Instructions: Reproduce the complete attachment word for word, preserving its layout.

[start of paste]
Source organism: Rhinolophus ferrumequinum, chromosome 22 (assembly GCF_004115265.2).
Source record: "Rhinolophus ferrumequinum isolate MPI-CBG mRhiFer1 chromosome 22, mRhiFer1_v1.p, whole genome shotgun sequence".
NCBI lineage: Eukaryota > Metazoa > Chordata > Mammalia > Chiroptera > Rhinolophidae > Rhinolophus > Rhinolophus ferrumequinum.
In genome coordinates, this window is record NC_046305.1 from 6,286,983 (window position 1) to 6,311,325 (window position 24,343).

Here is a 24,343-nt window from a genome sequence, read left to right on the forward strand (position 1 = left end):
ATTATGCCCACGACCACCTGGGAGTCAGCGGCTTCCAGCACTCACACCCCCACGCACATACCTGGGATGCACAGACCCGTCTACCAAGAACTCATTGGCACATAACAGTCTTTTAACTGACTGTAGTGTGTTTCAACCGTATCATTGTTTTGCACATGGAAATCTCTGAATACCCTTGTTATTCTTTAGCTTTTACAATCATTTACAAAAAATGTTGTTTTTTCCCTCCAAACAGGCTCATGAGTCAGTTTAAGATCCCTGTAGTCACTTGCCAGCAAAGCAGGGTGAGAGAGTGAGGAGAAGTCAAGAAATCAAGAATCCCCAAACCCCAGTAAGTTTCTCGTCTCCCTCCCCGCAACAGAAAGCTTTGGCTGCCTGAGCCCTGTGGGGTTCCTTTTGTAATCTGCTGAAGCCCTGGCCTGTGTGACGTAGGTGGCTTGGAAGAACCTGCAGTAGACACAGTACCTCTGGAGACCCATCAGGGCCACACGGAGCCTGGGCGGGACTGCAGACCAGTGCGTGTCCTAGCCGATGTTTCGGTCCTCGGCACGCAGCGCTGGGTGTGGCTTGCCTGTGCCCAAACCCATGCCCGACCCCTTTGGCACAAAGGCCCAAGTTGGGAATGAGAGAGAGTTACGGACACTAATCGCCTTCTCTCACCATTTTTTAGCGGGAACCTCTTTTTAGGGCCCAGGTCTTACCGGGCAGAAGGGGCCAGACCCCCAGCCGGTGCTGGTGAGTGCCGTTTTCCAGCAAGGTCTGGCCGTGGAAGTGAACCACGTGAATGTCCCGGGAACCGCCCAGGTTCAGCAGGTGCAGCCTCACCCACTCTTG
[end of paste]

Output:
Source organism: Rhinolophus ferrumequinum, chromosome 22 (assembly GCF_004115265.2).
Source record: "Rhinolophus ferrumequinum isolate MPI-CBG mRhiFer1 chromosome 22, mRhiFer1_v1.p, whole genome shotgun sequence".
NCBI lineage: Eukaryota > Metazoa > Chordata > Mammalia > Chiroptera > Rhinolophidae > Rhinolophus > Rhinolophus ferrumequinum.
In genome coordinates, this window is record NC_046305.1 from 6,286,983 (window position 1) to 6,311,325 (window position 24,343).

Here is a 24,343-nt window from a genome sequence, read left to right on the forward strand (position 1 = left end):
ATTATGCCCACGACCACCTGGGAGTCAGCGGCTTCCAGCACTCACACCCCCACGCACATACCTGGGATGCACAGACCCGTCTACCAAGAACTCATTGGCACATAACAGTCTTTTAACTGACTGTAGTGTGTTTCAACCGTATCATTGTTTTGCACATGGAAATCTCTGAATACCCTTGTTATTCTTTAGCTTTTACAATCATTTACAAAAAATGTTGTTTTTTCCCTCCAAACAGGCTCATGAGTCAGTTTAAGATCCCTGTAGTCACTTGCCAGCAAAGCAGGGTGAGAGAGTGAGGAGAAGTCAAGAAATCAAGAATCCCCAAACCCCAGTAAGTTTCTCGTCTCCCTCCCCGCAACAGAAAGCTTTGGCTGCCTGAGCCCTGTGGGGTTCCTTTTGTAATCTGCTGAAGCCCTGGCCTGTGTGACGTAGGTGGCTTGGAAGAACCTGCAGTAGACACAGTACCTCTGGAGACCCATCAGGGCCACACGGAGCCTGGGCGGGACTGCAGACCAGTGCGTGTCCTAGCCGATGTTTCGGTCCTCGGCACGCAGCGCTGGGTGTGGCTTGCCTGTGCCCAAACCCATGCCCGACCCCTTTGGCACAAAGGCCCAAGTTGGGAATGAGAGAGAGTTACGGACACTAATCGCCTTCTCTCACCATTTTTTAGCGGGAACCTCTTTTTAGGGCCCAGGTCTTACCGGGCAGAAGGGGCCAGACCCCCAGCCGGTGCTGGTGAGTGCCGTTTTCCAGCAAGGTCTGGCCGTGGAAGTGAACCACGTGAATGTCCCGGGAACCGCCCAGGTTCAGCAGGTGCAGCCTCACCCACTCTTG